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Eric Garner's Daughter, 126,000 Others, Could Not Vote in NYC

  • Bernie Sanders is embraced by Erica Garner, daughter of the late Eric Garner, at a town hall in Columbia, South Carolina, on Feb. 16.

    Bernie Sanders is embraced by Erica Garner, daughter of the late Eric Garner, at a town hall in Columbia, South Carolina, on Feb. 16. | Photo: Reuters

Published 20 April 2016

Erica Garner's daughter is a prominent supporter of Bernie Sanders but like many other independents was blocked from voting.

Eric Garner’s daughter, a Bernie Sanders' campaign advocate, did not vote in the New York primaries, along with 126,000 other independent voters, including Donald Trump's children.

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New York has a closed primary system, meaning that only voters registered with a party can vote, and the deadline to register with a party was back in October, 2015. This makes New York the hardest state to vote in for unaffiliated voters, who are expected to prepare 193 days before voting begins.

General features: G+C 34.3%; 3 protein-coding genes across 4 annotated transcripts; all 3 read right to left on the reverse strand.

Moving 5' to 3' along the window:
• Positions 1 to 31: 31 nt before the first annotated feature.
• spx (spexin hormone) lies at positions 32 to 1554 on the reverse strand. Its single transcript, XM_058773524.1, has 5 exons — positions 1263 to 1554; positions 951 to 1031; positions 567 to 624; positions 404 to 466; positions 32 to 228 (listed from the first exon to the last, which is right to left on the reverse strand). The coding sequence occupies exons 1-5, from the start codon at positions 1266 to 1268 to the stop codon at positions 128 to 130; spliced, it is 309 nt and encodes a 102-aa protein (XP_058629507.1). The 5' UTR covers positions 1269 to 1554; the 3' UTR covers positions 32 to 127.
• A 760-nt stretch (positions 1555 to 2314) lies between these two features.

The rule has led to an emergency lawsuit by more than 200 New Yorkers, who joined ranks to call for their state to run an open primary. They claim the party affiliation on their voter registration changed without their consent, leaving them shut out of voting in Tuesday’s primary.

Only 10 other states have a closed primary system. The purpose of this system is to prevent “party raiding,” where voters switch parties in large groups to influence their rival party’s primary. However, these extra restrictions are preventing many people from voting.

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Many of those involved in the lawsuit claim that when they looked up their voter registration after the deadline had passed, it had changed their party affiliation from either Democratic or Republican to “Not affiliated” or “Independent,” which makes them ineligible to vote in either primary.

Shyla Nelson, a spokesperson from the recently-formed Election Justice USA, branded the issue a “widespread national problem” which is disproportionately affecting presidential candidate Bernie Sanders' supporters, as they are less likely to have been previously affiliated with any party.

At a rally in Manhattan last week, Sanders criticized the closed primary system, saying it shuts out both independent and young voters, the majority base of his supporters.

Nelson says their organization has received complaints of the same issue happening in other states including California, Pennsylvania and Kentucky.

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